There’s a lot going on in the apparel field, including changes in color, fabrics, fashions, textures and decorating techniques. One factor that can’t be ignored is the cost of cotton. Cotton prices have skyrocketed to their highest level since the Civil War, mostly due to high demand in Asia and disappointing crops in several countries.
However, according to the Advantages Promotional Products Usage Survey, 53% of buyers say that shirts are the most effective products, so it’s more important than ever to stay educated about apparel. Here are some of the key trends to note as we head into the first quarter of the new year.
1. Jewel Tones
If you’re looking to add value and class to your promotional campaign, invest in deep jewel tones. Rich tones, such as amethyst purple, ruby red and sapphire blue, have a bold, lush quality. It is ideal to pair jewel tones with neutrals, particularly black and white.
Purple is leading the pack now. “Purple has been huge over the last year. Bright lavenders are an extremely hot color at retail right now. Bright jewel tones continue to be popular both in retail and in corporate apparel,” says Joanna Whitling, merchandising buyer at GatewayCDI (asi/202515). “Some of the shades of purple are starting to become a little more muted, like lilac and eggplant.”
Lauren Cocco, merchandiser and decoration specialist with Vantage Apparel (asi/93390), sees that purple is a more popular jewel tone among women. She suggests that blue jewel tones, like sapphire, work well for men and women alike.
Pitch jewel tones to your corporate clients. They can be paired neatly with navy, black or brown, some of the traditional colors that are suggested for executives. Of note: The color purple, currently one of the most popular jewel tones, represents leadership, good judgment and trustworthiness. For your clients who are focused on retail, they can trust you to find a great selection of jewel tones in designer brands.
There’s no denying it: Burnout is still hot. “Blends used in burnout and other washed tees are very trendy. They may look vintage, but they feel super-soft and comfortable,” says Janine Toner, marketing coordinator for Broder Bros. (asi/42090). “The distressed look that comes from pigment-dyed and burnout tees is all the rage, especially with younger audiences. Plaids, military-inspired garments and sheer tanks and tops – which are perfect for layering – are also really fashionable right now.” Aside from being trendy, distressed wear also looks and feels comfortable.
Toner notes that distressed fabrics are mostly used in T-shirts, tanks and hoodies. Military caps and camo T-shirts, hoodies, hats and outerwear are the most common military-inspired garments. Military jackets for women offer a great alternative to the basic blazer. “We’re continuing to see a military influence in wearables – bold lines, strong shoulders and epaulettes,” says Amber Lee, marketing coordinator for CSE (asi/155807). “Jackets and shirts that have the military detailing will continue into spring.” A key element in pulling off the look is to counteract the masculine feel with a feminine touch, ideally with leggings or skirts.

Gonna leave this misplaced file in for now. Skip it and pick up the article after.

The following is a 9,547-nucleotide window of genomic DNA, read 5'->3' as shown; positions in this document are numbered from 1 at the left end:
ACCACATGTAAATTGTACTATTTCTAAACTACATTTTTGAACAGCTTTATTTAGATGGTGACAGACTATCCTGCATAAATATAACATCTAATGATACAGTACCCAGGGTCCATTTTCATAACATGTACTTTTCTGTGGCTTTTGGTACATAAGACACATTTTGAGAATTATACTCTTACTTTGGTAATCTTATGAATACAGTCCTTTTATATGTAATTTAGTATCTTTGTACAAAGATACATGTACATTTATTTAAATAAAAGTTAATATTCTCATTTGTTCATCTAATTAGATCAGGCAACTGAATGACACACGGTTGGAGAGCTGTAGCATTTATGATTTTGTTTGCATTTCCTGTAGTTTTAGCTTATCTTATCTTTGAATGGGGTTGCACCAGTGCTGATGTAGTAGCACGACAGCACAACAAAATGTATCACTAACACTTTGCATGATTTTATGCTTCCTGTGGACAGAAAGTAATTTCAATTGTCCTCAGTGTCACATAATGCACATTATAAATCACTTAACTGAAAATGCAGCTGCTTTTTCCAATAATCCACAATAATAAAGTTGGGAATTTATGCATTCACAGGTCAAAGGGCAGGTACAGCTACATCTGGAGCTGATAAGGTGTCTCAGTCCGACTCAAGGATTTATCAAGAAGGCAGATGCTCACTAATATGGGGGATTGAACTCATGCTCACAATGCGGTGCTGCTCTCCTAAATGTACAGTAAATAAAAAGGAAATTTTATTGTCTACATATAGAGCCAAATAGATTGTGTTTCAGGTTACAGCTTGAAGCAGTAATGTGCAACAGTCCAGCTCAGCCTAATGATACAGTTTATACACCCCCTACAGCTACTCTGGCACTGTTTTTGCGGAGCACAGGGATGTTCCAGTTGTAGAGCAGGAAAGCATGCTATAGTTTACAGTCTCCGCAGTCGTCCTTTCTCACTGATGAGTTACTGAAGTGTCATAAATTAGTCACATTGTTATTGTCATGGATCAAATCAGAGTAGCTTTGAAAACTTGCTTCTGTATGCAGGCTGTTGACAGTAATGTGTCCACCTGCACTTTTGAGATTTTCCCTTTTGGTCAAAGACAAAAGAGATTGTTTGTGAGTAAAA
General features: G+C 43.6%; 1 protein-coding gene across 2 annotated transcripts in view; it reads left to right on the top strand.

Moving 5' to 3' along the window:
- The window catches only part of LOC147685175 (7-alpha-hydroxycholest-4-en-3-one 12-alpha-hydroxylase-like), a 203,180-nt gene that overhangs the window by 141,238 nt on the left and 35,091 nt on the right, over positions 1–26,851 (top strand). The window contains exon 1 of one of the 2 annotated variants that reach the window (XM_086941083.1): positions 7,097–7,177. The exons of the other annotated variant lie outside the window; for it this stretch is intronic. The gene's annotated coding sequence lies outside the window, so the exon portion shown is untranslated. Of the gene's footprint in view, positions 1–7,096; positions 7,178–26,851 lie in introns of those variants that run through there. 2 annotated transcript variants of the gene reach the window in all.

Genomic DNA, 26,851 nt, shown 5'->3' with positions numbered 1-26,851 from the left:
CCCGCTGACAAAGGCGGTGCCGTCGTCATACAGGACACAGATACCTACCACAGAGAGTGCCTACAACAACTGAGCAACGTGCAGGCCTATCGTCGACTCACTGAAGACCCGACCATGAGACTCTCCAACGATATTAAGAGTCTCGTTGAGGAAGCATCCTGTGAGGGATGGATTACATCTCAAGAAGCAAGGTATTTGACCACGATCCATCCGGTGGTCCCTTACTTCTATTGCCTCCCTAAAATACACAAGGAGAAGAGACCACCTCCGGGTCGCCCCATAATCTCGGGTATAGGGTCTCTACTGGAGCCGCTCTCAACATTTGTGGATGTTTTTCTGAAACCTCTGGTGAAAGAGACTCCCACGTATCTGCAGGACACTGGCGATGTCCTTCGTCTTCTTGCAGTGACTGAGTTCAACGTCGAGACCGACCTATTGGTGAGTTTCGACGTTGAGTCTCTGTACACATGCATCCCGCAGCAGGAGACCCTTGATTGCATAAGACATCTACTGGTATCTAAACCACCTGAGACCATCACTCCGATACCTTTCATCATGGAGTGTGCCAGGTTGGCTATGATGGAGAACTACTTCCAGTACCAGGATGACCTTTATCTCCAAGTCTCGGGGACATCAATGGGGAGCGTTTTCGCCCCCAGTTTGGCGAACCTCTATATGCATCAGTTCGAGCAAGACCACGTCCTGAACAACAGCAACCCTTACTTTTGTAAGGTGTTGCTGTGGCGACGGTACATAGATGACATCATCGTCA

The burnout style is a leading look for fashion tees. To achieve the look, T-shirts are chemically distressed so that portions of the material are so thin that they’re almost see-through. The sheer feel of the tee matches up with a big trend in apparel nowadays – layering lightweight tees. “The burnout process is interesting and it’s great for layering, which continues to be a strong trend,” says Cocco. In addition, she points out that using natural appliqué fabrics like cotton twill give a piece a distressed, vintage feel. “Applique is still a trend in lettering and patch-type looks. It’s a great way to add interest and dimension to a design,” she says.
Vintage, distressed styles like burnout tees work great with various decorating techniques, including rhinestones and allover prints. Think young when you pitch the burnout and distressed look. Reach out to nightclubs and schools to tap into a younger market.
3. Performance Fabrics
At a time when people have enough on their plates, it comes as no surprise that performance and worry-free fabrics are becoming more and more in demand.
Most notably, fabrics that resist wrinkling, staining and fading are popular –especially for sport shirts and wovens. On the texture side, smooth cotton and stretch fabric blends are more durable and resist stains and wrinkles. “With such hectic work schedules, people prefer clothing that is easy to take care of, as well as fashionable,” says Toner. “These fabrics help customers with the daily maintenance of their clothing, as most people don’t have time to iron their clothes on a daily basis or worry about how their clothing will hold up after a couple of washes. There is also a significant cost savings with cutting down on trips to the dry cleaner, which can really add up.”